Narrator: The Legend Synopsis In a dark night, a frenzied he who has fallen in love with an elusive hue, is sitting in a cold and secluded vale, like a withered plant, and tells a gloomy tale. In this all too tur- bulence, there is story of livestock and grain. And he has spoken of everything, but what is unsaid is the message of lovelorn. The story of pain: Lover: – “O my heart, my heart, my heart! Poor, distressed, my deserved! O my poor heart! why you fell by the way of salvation? O my heart! you could save yourself if the times did not deceive you. You are only a victim of yourself. Every time you find a way and a reason to fight with me, O mad!” Narrator: And make a friend of the “Legend” with compassion and inebriation. All flee from her, but you are both compatible. She will not find any enamored better than you. Legend: An enamored who has not seen anyone like him in this slippery slope. Ah! For long this story is said: A bird has flown from branches, only its nest remains. But these nests are all captured by the winds. The followers are on this path and in this sorrow sing doleful- ly... He was one of the followers. Narrator: You were depressed for years in this ruined cave and under the heavens and stars, and to relieve the pain of what happened to the broken heart he kissed you and you her... Lover: We were depressed for years, like failures. But the turbulent wave had a story about you. Your lips were smiling in that wave. Legend: I saw on that turbulent wave a hectic lone rider. Narrator: But! Lover: I encountered a rosy-cheeked with curly tresses like a mystery, an angry whirlwind. O Legend! Are you my destiny that you are so distressed and confidant? Are you my heart full of agitation or my tearfully eyes? Are you cursed Satan? Are you my heart full of struggles that you are so anonymous and obscure? Are you my substance that you are not looking for prosperity and reputation? Are you my fortunes that you run away from me? Everyone drive you away, unaware of the fact that you’re immortal. Who are you? O driven from everywhere! Have you ever been friendly with me? Are you tear or sorrow? O Legend! Tell! Answer me! Legend: No longer ask! O afflicted! My heart bled from your words. I believed you are drunk by sorrow. Anyone who’s sorrowful, has many sayings. O lover! You know me well: I am a wanderer of the heavens. I am a veteran being, a defendant of enamored forlorn. The old mother scares the children stiff by me in a dark night. I am an unfinished tale. Lover: Are you a tale? Legend: Yea! Yea! I am a tale of a restless lover, a hopeless full of disquietude that who lived in grief and vigil for many years in sadness and isolation. I have been once a lass. I have been a dear sweetheart. With eyes full of riot, I have been a lone charmer. I came and sat on a grave... in one hand my handmade lyre and in the other one a chalice. Before I play a pleasing ballad, my black eyes opened and I wept blood. Narrator: At that moment, the face of the bloody cloud was dark on the horizon. A loud conver- sation ensued between the terrain and the heaven. The smoke went up from the roof... What the people’s muddy hands was making in those mountains? But alas! from that moment, the residents no longer earned. Years passed... A fleeing deer ate all the leaves of one branch... Other voices were heard... Lover: O Legend! The thorns are those who have closed the road to the rose garden. The thorns do not turn a hair against a storm, but the flowers do not endure a wind. Do not hide your words... Say what is in your heart in your own words – even if nobody likes that. Of course, you can conceal your secrets from the people, but to keep silent for fear of get yourself talked about is a flaw for an ingenious person. The heartbroken do this, not one who wants to be reputed; even if one does not count on him. In this burning world, we shall pour out our heart: Who was in those other huts? Narrator: The night was dark and silent... A severe and cold wind was blowing. There was a flame inside the hut. Suddenly a girl came out of the hut and as she was ululating like an owl said: O my heart, my heart, my heart! Legend: She sighed and fell in his mother’s arms and became cold. What really humbled this enamored girl? A fatal love. I am Love! I am purpose of life! I am the world lighting! I, the Legend, am the heart of lovers! If there is a body and a soul, it is me! born of love and child of tear. What happened previously one day it was like the fountain of life, just like today. That’s the whole point: seize the opportunity. The treasure is at home, but the heart is distressed. What for? Is not the lawn charming? Do not complain. Get up and see how the winter was over. Narrator: The forest and the mountain are reviving. The world came out of darkness, unveiled his face, and laughed like a lightning. The snow melted. The mountain peak was completely pied. The shepherd came out of the cellar and smiled happily, because it’s time to graze. Legend: O lover! Get up because it is springtide. A small fountain gushed from the mountain. The flowers grew in desert like fire. The dark stream flowed like a storm. The plain is col- orful with flowers. That bird is building a nest, twittering on the branches, and gathering thorns. The green branches germinate at any moment. Lover: Ah the Legend! let me alone. All of this is a deception. My heart is deprived of joy. What an illusion is perception and enthusiasm and rejoicing! The unaware is glad and the aware is sad. Nothing makes me happy and smiling. I have given everything to the fairground in exchange for buying a lost happy day. O alas! Alas! Alas! All seasons are dark for me. As far as I remember, my past have always been full of perplexity and un- pleasantness. An anonymous ravished my heart and then suddenly he got lost. I am still attached to him... Narrator: The wind wails in the hills. Now, the fox howls. It seems that the mountains and forests are the arena of foxes. The birds have slept on the trees... Lover: Ah the Legend! It has tired of the world, closed his eyes, and fallen asleep. It is im- mersed in another illusion. O Legend! Leave me! Leave me alone! I do not want to ask my fortune a thousand questions: How did the roses blossom? What happened? What complaint does it have now? And how the winds faded it? Everything I’ve seen has been a dream to me like milking the ram. Was love like a delirium, or a crapulence, for me? O my companion! What tumult was that? Narrator: The flame had been burning until the dawn. The severe wind was blowing. It seems that some have gone in that narrow abyss, and some remain under the wall of cedars and boxes. The shape of the wall is heavy and silent. The mountain peak fell in. The cuckoo lost his nest. The thrush remained on the ruins, and forgot his mate... Legend: O lover! Were these really your words? So many things can be said. You can cast doubt on the whole lot. You can keep silent like night. You can be obedient like servant. But love is flying night and day, intellect is involved in mystery every day, and the man is in this fray. But there is not a thing except this: We are partners of each other. Whatever we do, the people see it as it is. Now, get up and walk in this way, because we do not know about the dead. The only thing that remains of us is the positive and negative roles that we play in the story of life. You want me and I want you. So what is this vainglory, jest, and arrogance? Are you ragging on me? Lover: O Legend! I am not looking for someone else’s love... I am born in the mountains. The clouds have brought me. It’s better for me to be in the grasslands with the spring that embrace me. I do not want anyone to conquer my heart, because it is the nest of some- body else. Although my nest is desolate, but I imagine it is full. I am delighted with the imagination. Legend: Ah, love! I am more delusive than any other deception. I am older than any lie. I am driven by the sages and admired by you that living in the solitude of mountain. There is only one truth: Be what you ought to be! It is a deception to find own way at any rate: blindfolded and entangled. We are what we are. Lover: Ah, Legend! You are right! If we make a mistake, it’s our fault. Once upon a time, if there was an opportunity, we would be more than happy with each other. We will be sympa- thetic, consentient, and congruous. You are a lie, a pleasant lie. You are a sadness, a very beautiful sadness. There is no demand for my love and heart. I leave them to you so that you leave yourself to me. Narrator: Ah, lie! sadness! good and evil, you! Who said you got up? Who said you walk this way, like a flower on the branches, like a moonlight in the garden? Ah, the heart of lovers! the Legend! O you who played thousands of roles for the time! O you who played thou- sands of immortal songs! O you who kissed the lovers more and more! Hide me behind the clouds so none but an angle hears my voice in the heavens, and so none reads these words but a lamenting lover. Shed my teardrops on her cheeks. Put my groans in her heart. Settle my wandering soul into somewhere that come wail and fire out from the hearts. Lo! Come forth from this narrow vale, for it is the Shepard’s best resting place, for no one knows the way here. So here, where everything is alone, we may sing together in our melancholy...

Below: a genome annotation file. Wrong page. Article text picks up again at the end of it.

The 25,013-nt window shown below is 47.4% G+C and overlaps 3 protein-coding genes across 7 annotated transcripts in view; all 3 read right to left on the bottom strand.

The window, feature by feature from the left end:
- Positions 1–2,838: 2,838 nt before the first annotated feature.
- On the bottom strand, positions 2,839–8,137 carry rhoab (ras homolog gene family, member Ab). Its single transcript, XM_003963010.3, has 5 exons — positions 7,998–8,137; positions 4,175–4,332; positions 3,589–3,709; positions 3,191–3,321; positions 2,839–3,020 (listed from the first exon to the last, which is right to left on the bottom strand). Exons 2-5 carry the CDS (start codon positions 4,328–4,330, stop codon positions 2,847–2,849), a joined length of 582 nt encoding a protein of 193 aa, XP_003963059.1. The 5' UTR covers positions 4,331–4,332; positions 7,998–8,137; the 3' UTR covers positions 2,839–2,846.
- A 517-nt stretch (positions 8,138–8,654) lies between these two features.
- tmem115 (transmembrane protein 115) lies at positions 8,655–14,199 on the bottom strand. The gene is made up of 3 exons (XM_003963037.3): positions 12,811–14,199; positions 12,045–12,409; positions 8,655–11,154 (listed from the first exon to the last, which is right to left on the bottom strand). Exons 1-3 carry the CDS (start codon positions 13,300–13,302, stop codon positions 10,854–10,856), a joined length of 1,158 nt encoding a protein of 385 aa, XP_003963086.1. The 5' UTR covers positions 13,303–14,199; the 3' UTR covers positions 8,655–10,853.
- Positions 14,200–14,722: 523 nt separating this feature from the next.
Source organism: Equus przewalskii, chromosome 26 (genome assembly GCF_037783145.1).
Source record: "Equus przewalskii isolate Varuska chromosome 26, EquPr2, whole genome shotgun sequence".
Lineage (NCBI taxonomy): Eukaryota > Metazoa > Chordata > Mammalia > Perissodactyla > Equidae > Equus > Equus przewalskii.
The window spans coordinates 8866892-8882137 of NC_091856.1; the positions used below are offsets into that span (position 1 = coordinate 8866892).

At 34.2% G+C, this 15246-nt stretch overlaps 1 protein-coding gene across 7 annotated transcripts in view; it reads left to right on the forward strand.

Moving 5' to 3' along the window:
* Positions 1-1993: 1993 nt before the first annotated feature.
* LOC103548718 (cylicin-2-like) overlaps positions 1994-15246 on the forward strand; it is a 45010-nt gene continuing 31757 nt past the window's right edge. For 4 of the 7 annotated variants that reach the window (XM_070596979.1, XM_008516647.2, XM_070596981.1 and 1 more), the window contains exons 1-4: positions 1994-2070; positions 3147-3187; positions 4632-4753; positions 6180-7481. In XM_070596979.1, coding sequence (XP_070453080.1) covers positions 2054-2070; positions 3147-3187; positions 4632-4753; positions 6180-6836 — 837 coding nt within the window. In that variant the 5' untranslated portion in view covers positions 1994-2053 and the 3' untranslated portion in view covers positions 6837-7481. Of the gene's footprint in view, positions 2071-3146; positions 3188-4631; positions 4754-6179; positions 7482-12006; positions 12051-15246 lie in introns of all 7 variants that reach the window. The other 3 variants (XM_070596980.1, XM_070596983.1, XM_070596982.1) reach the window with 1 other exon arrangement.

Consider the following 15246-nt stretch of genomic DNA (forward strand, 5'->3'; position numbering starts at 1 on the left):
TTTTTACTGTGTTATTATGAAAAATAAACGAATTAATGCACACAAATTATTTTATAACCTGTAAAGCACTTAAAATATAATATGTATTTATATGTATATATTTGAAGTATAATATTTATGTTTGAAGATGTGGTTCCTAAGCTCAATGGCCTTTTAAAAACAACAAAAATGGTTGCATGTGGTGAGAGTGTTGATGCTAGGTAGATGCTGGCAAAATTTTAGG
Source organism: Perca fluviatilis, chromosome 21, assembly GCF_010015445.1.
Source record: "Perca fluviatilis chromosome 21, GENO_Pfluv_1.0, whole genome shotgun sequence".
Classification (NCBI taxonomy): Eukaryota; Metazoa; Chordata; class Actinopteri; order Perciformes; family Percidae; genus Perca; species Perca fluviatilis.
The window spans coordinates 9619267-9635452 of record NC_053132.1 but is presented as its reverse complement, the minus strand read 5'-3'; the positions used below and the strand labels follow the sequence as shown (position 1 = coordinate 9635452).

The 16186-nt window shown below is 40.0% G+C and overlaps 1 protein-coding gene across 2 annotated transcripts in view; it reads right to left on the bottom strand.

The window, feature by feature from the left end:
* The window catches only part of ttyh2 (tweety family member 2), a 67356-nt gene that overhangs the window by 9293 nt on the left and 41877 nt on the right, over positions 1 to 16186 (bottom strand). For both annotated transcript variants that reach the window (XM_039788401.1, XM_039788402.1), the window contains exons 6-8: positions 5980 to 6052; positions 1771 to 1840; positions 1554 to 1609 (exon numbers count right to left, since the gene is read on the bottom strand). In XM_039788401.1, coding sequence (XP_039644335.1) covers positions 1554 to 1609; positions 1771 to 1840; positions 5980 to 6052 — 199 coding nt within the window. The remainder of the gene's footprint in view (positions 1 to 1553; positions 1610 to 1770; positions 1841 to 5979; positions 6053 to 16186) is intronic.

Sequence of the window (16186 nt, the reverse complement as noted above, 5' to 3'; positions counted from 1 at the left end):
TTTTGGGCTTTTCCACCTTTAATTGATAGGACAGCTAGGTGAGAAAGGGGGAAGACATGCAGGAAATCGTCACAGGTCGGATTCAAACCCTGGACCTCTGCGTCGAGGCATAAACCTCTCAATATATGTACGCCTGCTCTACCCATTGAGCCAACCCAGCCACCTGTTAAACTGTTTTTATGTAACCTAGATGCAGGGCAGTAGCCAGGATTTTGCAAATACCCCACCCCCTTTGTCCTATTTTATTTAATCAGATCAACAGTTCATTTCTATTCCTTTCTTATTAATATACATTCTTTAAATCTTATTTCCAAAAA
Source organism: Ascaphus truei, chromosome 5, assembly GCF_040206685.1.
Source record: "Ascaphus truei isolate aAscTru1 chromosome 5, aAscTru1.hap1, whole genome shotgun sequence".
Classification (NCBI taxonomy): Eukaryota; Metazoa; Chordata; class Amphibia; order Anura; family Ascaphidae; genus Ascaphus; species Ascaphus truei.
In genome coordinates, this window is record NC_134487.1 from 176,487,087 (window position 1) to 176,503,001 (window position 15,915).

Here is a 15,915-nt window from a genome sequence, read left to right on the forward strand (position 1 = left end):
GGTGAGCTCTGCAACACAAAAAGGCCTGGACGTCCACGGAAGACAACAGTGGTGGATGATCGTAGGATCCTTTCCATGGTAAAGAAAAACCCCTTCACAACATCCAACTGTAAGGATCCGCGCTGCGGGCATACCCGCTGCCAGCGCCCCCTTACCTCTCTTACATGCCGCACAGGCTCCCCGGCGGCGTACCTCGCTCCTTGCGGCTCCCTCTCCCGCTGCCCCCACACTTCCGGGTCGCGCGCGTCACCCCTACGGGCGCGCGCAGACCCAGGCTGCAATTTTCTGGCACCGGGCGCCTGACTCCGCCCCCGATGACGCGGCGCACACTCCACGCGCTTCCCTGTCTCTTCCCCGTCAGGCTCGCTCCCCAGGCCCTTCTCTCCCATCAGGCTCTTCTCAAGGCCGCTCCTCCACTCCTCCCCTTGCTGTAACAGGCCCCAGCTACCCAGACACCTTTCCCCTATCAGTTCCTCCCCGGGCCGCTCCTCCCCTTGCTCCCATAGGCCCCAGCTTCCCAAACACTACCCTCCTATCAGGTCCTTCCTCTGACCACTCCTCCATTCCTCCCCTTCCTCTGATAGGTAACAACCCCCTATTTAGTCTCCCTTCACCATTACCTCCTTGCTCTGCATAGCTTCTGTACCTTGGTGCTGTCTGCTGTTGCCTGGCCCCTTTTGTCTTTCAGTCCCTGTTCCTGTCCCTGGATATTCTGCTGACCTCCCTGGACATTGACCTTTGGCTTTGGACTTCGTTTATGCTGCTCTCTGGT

Translated into English by Ramin Dargahi Dec. 2017

Concerto for Solo Actress (2015-2017) (The Legend of Yush’s Poet) Based on the poem “Afsaneh” by Nima Yushij Designer, Stage Director, and Composer: Ehsan Saboohi Actress: Ghazal Naeemi Assistant Stage Director: Afsaneh Rezaee Costume Designer and Maker: Aida Sadeghi Video & Lighting Designer: Hossein Jandaghi (Feel Group) Makeup Artist: Aida Farshadi Set Designer: Mojtaba Keshavarz Cover Photographer: Pegah Ghadiri Graphic Designer: Amir Norouzkhani Mastering Engineer: Reza Assadpour English Translator: Ramin Dargahi Producers: Mahoor Institute of Culture and Arts, Ehsan Saboohi, Spectropol Records •The Stage production was made possible by Mahoor Institute of Culture and Arts. Publisher: Spectropol Records The World Premiere: Zolfaghari Theatre, Arasbaran Culture House, Tehran, Iran, Sun- day Feb. 5, 2017 - Friday Feb. 17, 2017. World Premiere Recordings Live Recorded at Zolfaghari Theatre, Arasbaran Culture House, 2017 Thanks to: Shahram Saremi, Banafsheh Rasaee, Amir-Hossein Norouzi, Maliheh Mohseni, Bahareh Rashidi, Ashkan Faramarzi, Ali Saboohi